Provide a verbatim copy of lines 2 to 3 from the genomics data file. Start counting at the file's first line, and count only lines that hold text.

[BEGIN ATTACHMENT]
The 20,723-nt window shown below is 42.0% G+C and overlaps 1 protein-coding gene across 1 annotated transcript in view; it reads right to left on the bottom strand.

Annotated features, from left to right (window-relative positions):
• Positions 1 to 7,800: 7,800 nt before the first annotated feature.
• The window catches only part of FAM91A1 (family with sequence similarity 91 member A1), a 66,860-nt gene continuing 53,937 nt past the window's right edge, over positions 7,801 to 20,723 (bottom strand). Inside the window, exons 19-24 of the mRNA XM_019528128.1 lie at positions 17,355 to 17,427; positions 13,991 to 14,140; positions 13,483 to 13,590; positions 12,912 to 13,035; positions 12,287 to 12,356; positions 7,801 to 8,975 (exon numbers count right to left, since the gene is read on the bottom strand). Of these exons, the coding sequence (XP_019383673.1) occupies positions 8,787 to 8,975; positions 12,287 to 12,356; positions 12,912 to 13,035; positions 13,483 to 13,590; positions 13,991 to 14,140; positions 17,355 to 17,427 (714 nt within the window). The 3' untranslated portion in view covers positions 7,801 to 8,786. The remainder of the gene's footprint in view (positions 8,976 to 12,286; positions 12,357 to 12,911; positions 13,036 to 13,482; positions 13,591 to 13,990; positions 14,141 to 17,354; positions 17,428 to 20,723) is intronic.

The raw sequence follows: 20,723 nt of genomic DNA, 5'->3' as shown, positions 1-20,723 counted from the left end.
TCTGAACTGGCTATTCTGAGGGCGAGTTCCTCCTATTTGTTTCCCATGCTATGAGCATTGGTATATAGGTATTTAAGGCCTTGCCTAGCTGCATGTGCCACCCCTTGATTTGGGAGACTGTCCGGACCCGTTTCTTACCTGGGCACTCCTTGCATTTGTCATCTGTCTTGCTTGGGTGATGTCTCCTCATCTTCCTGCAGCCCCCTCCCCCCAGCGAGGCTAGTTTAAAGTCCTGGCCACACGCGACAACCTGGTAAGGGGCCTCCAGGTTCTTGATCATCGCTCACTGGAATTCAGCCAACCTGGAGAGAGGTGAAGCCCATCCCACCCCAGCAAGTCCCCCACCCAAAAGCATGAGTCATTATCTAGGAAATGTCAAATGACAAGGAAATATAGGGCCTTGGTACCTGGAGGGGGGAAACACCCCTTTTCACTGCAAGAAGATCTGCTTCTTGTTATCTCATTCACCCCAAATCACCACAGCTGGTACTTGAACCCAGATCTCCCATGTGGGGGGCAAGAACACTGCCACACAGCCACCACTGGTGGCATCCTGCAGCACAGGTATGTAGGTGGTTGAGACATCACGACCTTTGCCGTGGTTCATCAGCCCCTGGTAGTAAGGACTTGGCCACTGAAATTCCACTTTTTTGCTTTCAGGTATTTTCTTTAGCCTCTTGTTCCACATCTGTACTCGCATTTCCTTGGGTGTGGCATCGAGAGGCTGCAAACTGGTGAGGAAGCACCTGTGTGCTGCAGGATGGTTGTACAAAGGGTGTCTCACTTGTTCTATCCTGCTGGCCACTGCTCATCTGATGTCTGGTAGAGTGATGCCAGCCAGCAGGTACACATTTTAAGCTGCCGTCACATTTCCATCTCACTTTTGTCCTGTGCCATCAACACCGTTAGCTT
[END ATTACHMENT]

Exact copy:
Annotated features, from left to right (window-relative positions):
• Positions 1 to 7,800: 7,800 nt before the first annotated feature.